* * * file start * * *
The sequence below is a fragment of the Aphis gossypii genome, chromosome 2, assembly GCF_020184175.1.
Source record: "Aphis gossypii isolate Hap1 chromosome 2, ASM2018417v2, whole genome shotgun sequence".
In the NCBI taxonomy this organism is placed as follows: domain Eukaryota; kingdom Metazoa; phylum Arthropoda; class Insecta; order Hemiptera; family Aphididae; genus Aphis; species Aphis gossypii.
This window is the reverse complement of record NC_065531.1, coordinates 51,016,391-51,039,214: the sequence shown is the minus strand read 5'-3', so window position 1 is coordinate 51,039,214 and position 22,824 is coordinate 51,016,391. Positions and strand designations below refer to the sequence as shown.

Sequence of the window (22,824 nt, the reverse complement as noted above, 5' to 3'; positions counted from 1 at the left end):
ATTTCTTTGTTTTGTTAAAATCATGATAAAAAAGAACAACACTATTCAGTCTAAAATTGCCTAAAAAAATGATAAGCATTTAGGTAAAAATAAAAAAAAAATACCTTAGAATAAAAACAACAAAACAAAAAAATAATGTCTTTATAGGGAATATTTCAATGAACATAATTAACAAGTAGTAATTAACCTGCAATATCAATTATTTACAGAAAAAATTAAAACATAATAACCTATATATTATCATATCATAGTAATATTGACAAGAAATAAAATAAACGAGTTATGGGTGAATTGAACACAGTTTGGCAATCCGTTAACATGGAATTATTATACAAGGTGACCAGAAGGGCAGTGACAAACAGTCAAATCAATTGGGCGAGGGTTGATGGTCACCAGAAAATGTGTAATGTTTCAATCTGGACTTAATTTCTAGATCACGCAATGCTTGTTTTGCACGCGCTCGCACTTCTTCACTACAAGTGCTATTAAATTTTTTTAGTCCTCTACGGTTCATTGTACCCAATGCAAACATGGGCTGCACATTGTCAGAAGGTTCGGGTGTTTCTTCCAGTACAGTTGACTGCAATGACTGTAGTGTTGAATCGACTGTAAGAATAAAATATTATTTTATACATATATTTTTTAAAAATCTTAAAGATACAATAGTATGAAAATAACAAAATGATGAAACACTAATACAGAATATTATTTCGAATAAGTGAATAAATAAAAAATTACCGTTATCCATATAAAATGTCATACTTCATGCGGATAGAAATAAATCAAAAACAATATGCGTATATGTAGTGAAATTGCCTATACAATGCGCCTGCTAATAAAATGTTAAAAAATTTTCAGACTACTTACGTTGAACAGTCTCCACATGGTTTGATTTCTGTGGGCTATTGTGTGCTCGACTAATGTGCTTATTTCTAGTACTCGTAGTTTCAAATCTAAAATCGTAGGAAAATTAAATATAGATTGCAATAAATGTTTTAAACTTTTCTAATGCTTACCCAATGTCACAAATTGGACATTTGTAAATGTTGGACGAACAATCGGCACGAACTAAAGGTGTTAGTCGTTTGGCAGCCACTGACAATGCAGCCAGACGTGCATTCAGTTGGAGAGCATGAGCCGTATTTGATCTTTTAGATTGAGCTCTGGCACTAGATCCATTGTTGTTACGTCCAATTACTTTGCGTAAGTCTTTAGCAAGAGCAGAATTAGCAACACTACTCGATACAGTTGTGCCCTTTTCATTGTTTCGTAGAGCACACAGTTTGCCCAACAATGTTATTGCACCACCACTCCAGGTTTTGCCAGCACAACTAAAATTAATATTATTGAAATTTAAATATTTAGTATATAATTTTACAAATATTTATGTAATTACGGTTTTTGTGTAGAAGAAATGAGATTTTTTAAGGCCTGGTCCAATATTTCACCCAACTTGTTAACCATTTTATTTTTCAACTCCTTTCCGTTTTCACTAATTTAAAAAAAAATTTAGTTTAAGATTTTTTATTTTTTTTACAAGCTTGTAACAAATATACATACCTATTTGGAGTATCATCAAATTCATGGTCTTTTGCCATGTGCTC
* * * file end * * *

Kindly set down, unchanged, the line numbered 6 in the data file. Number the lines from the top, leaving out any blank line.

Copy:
ATTTCTTTGTTTTGTTAAAATCATGATAAAAAAGAACAACACTATTCAGTCTAAAATTGCCTAAAAAAATGATAAGCATTTAGGTAAAAATAAAAAAAAAATACCTTAGAATAAAAACAACAAAACAAAAAAATAATGTCTTTATAGGGAATATTTCAATGAACATAATTAACAAGTAGTAATTAACCTGCAATATCAATTATTTACAGAAAAAATTAAAACATAATAACCTATATATTATCATATCATAGTAATATTGACAAGAAATAAAATAAACGAGTTATGGGTGAATTGAACACAGTTTGGCAATCCGTTAACATGGAATTATTATACAAGGTGACCAGAAGGGCAGTGACAAACAGTCAAATCAATTGGGCGAGGGTTGATGGTCACCAGAAAATGTGTAATGTTTCAATCTGGACTTAATTTCTAGATCACGCAATGCTTGTTTTGCACGCGCTCGCACTTCTTCACTACAAGTGCTATTAAATTTTTTTAGTCCTCTACGGTTCATTGTACCCAATGCAAACATGGGCTGCACATTGTCAGAAGGTTCGGGTGTTTCTTCCAGTACAGTTGACTGCAATGACTGTAGTGTTGAATCGACTGTAAGAATAAAATATTATTTTATACATATATTTTTTAAAAATCTTAAAGATACAATAGTATGAAAATAACAAAATGATGAAACACTAATACAGAATATTATTTCGAATAAGTGAATAAATAAAAAATTACCGTTATCCATATAAAATGTCATACTTCATGCGGATAGAAATAAATCAAAAACAATATGCGTATATGTAGTGAAATTGCCTATACAATGCGCCTGCTAATAAAATGTTAAAAAATTTTCAGACTACTTACGTTGAACAGTCTCCACATGGTTTGATTTCTGTGGGCTATTGTGTGCTCGACTAATGTGCTTATTTCTAGTACTCGTAGTTTCAAATCTAAAATCGTAGGAAAATTAAATATAGATTGCAATAAATGTTTTAAACTTTTCTAATGCTTACCCAATGTCACAAATTGGACATTTGTAAATGTTGGACGAACAATCGGCACGAACTAAAGGTGTTAGTCGTTTGGCAGCCACTGACAATGCAGCCAGACGTGCATTCAGTTGGAGAGCATGAGCCGTATTTGATCTTTTAGATTGAGCTCTGGCACTAGATCCATTGTTGTTACGTCCAATTACTTTGCGTAAGTCTTTAGCAAGAGCAGAATTAGCAACACTACTCGATACAGTTGTGCCCTTTTCATTGTTTCGTAGAGCACACAGTTTGCCCAACAATGTTATTGCACCACCACTCCAGGTTTTGCCAGCACAACTAAAATTAATATTATTGAAATTTAAATATTTAGTATATAATTTTACAAATATTTATGTAATTACGGTTTTTGTGTAGAAGAAATGAGATTTTTTAAGGCCTGGTCCAATATTTCACCCAACTTGTTAACCATTTTATTTTTCAACTCCTTTCCGTTTTCACTAATTTAAAAAAAAATTTAGTTTAAGATTTTTTATTTTTTTTACAAGCTTGTAACAAATATACATACCTATTTGGAGTATCATCAAATTCATGGTCTTTTGCCATGTGCTC